How Manchester United fans must long for the presence and longevity of the greats from their illustrious past. Today, the stark contrast of United’s anchored reliance on fullbacks well beyond their expiration date is not the breed of longevity desired. The resolute staying power of Ashley Young and Antonio Valencia, at a combined age of 66, is a sad reminder of United’s inability to invest in the transfer market correctly, revitalising a position that is in desperate need. The pair in their prime were quality, but now they are an unfortunate aerated red wine, gone off and in need of binning. By contrast, Denis Irwin was the trusty bottle of Irish whiskey, as he showed how staying power can be presented during his twelve-year spell in Manchester. He is looked back upon fondly, and he is the footballing definition of an underrated, unsung hero.
After impressing in an FA Cup semi-final whilst playing for Oldham against Manchester United, Irwin was signed for around £625,000 and quickly became a key man in the back four. Capable of playing on either flank, Irwin was integral as Ferguson’s side took the 1990s by storm, culminating in the famous treble of 1999. He was dependable in all situations, and his flexibility to play as an inverted left back allowed for the blooming of a young Gary Neville at right back. However, Irwin’s quality was not compromised, instead he would go on to be Alan Hansen’s greatest ever Premier League right back and left back.
Irwin acted as a refreshing tonic in the starting eleven against the glamour and stardom of the likes of Cantona and Beckham. Ferguson remarked that Irwin would be the first name on the team sheet, even with the presence of mercurial talents in attacking positions. Even at 33, Irwin played the full ninety minutes in the Champion’s League final against Bayern Munich, demonstrating his importance above his age. One only has to look to Guardiola’s fullback revolution, removing Zabaleta and Kolarov and replacing them with £50 million acquisitions, to identify the impressiveness of Irwin’s staying power at the highest level.
It wasn’t until three years after that night in Barcelona when Irwin finally moved on to Wolves for his final two playing years. This is indicative of Ferguson’s conscious understanding of the need to refresh and regenerate his players, even in the face of their quality and history. Stam, Beckham and van Nistelrooy all fell to the Scot’s scythe and Irwin’s time had come too. His return to Old Trafford with Wolves was meant by a crescendo of cheers from the home fans, his legacy remaining after his 12 years of underrated greatness.
Despite being a defender, Irwin’s ability from set pieces was extraordinary, and before the advent of living breathing brand deal Beckham, Irwin was thwacking free kicks into the postage stamp with the nonchalant manner of clay pigeon gunman. In reality, when Irwin stood over a free kick, he looked oddly out of place, like an antelope in a skate park. His unassuming ability to smash the ball, forcing it spinning through the sky, heat-missile locked for the upper stanchion, became a trademark.
Rewind to January 1994 and the early Premier League was about to experience one of its first true classics. Manchester United raced into a three-goal lead over Liverpool, only to end up drawing the game 3-3 thanks to a Neil Ruddock goal ten minutes from time. In the 24th minute, Irwin stands over a free kick nearly thirty yards out. A young, floppy-haired Jamie Redknapp stands in the seven man Liverpool wall, eager to rush out and block Irwin’s certain glory. Instead, Irwin proceeds to caress the ball into the top corner, gliding through the air like a dart. Grobbelaar can do nothing, he might as well be standing next to Schmeichel at the other end of the ground. A half-hearted hop across his goal line is all the resistance put up to Irwin’s strike. If Julian Dicks was a shotgun, blasting the deadball with ferocity and insanity, Irwin was the sniper, cool and collected, picking his spot and sweeping home with aesthetic accuracy.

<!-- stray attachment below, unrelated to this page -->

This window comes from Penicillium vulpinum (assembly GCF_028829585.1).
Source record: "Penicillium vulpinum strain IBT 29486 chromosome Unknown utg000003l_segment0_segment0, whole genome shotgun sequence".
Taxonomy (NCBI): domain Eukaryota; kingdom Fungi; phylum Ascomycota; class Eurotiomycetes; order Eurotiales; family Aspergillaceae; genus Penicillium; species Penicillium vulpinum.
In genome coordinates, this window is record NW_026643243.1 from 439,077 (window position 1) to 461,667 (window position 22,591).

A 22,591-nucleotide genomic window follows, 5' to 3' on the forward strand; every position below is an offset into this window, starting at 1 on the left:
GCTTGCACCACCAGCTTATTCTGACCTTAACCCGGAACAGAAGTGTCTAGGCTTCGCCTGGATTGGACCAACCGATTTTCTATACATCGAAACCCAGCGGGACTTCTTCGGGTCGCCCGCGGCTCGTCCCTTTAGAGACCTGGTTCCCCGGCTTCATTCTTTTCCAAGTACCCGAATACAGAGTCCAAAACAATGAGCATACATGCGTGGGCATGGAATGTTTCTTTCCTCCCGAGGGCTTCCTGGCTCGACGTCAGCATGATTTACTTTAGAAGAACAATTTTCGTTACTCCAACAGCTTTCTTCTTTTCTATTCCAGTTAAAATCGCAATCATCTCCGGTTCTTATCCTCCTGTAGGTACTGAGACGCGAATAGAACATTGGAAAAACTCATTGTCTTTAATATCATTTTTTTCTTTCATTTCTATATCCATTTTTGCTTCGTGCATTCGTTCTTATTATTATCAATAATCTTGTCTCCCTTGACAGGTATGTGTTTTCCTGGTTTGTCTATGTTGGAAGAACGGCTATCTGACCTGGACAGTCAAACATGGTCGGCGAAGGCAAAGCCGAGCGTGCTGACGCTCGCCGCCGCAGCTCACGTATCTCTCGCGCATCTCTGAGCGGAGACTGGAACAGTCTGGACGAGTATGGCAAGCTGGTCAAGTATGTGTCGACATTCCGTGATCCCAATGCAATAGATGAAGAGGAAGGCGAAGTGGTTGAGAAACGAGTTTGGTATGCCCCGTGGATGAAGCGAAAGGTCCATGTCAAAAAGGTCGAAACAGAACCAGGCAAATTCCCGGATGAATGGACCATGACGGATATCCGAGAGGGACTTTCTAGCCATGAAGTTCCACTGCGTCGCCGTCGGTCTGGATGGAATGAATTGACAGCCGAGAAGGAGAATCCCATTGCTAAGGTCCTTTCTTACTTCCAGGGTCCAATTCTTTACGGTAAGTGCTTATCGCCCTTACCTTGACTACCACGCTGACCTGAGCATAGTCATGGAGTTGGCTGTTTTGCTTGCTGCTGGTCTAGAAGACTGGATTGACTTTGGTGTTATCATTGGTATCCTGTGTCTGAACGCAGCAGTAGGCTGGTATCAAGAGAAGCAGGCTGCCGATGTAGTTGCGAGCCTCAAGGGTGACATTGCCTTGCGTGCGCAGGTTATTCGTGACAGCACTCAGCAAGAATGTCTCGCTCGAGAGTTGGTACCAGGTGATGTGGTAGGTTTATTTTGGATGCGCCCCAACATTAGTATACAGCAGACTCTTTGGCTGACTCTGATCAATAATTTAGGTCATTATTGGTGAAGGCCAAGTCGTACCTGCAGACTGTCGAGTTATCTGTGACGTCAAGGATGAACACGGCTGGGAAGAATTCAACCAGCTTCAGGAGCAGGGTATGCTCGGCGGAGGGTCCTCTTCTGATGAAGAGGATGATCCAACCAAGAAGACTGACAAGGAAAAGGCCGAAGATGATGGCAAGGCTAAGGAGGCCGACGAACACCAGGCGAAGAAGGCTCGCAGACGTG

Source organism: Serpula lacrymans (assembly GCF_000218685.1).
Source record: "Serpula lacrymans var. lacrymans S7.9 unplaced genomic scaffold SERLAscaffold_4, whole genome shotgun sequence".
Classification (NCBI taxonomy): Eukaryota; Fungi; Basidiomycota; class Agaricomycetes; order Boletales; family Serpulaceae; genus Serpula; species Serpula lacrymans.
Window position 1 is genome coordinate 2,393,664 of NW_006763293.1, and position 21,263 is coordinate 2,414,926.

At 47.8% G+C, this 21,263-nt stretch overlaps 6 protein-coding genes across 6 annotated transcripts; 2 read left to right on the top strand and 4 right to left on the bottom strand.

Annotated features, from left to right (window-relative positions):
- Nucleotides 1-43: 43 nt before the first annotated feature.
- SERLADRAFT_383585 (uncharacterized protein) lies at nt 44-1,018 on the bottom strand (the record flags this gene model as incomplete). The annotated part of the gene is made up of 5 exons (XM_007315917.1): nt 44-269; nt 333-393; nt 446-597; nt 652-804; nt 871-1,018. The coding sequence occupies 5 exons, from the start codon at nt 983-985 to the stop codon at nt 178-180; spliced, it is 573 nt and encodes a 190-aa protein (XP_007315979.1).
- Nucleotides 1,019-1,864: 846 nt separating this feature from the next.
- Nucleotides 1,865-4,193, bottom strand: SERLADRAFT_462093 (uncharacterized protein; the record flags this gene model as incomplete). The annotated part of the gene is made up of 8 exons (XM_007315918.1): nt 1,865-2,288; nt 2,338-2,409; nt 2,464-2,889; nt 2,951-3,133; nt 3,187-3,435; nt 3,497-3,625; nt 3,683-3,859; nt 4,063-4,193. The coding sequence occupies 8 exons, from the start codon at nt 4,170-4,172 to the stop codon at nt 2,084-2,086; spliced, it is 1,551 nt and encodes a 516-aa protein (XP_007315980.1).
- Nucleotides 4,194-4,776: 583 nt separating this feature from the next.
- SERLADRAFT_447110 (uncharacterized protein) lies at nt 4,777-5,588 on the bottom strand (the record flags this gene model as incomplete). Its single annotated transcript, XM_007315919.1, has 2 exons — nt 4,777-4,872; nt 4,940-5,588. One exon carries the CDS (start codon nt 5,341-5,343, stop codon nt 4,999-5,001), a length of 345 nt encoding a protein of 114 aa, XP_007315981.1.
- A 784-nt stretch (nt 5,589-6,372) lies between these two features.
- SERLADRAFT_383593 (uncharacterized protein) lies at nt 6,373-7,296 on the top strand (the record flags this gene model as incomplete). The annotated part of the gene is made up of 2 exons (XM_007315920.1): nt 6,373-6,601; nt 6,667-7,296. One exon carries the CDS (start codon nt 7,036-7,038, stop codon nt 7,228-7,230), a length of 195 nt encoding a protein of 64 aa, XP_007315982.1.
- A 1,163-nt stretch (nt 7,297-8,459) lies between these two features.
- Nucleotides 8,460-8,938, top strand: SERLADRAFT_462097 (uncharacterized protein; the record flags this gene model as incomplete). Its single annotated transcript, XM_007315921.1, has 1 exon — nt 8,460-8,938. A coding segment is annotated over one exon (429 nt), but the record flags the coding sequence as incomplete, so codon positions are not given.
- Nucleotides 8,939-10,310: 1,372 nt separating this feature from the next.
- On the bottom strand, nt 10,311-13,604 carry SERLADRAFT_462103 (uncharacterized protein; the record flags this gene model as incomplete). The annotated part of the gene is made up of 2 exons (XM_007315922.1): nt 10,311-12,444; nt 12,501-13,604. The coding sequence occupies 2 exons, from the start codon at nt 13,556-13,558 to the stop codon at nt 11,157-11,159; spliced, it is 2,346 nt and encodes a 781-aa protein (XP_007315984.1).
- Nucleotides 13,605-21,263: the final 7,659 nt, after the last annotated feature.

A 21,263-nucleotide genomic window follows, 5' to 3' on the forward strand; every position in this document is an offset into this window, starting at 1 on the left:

Irwin’s international career shared similarities with that of his teammate Ryan Giggs, in that his immense talent was never rewarded with the level of success he had attained at club level. With only one international tournament to his name, the 1994 World Cup, Irwin’s time in green was mired by a lack of quality throughout the side, leaving him struggling to make his mark in international football. How different might this have been if Irwin had decided to pursue Gaelic football as he had in his youth, spotted as a potential great of the nation’s national sport. Surely, the sense of Irish pride and sport itself would have been greater as Irish football has always had difficulty in outmanoeuvring Gaelic, and Irwin’s moments of representing his country would be far more celebrated. Alas, for Manchester United, the choice to side with association football provided them with one of the true Premier League greats.
The absence of Irwin’s name from conversations and listicles surrounding greatness is a shame, and perhaps symptomatic of the historical eradication played in part by the creation of the Premier League. If football changed in 1992 with the Premier League, it surely changed again by the start of the 21st century and again by the 2010s, the increase in foreign influences and TV money meant bargains such as Irwin became more and more difficult to find. The force-feeding of constant football, the never-ending refresh of players and managers also means that the unassuming brilliance of those such as Irwin is left to dissipate into a pool of forgetfulness, not a glamorous enough name to warrant a mention in the modern era of Twitter experts and YouTube highlight reels.
Yet, for those who saw him week in, week out for Manchester United remember a player who was utterly dependable, excellent from set pieces, an astonishing longevity and most of all, criminally underrated.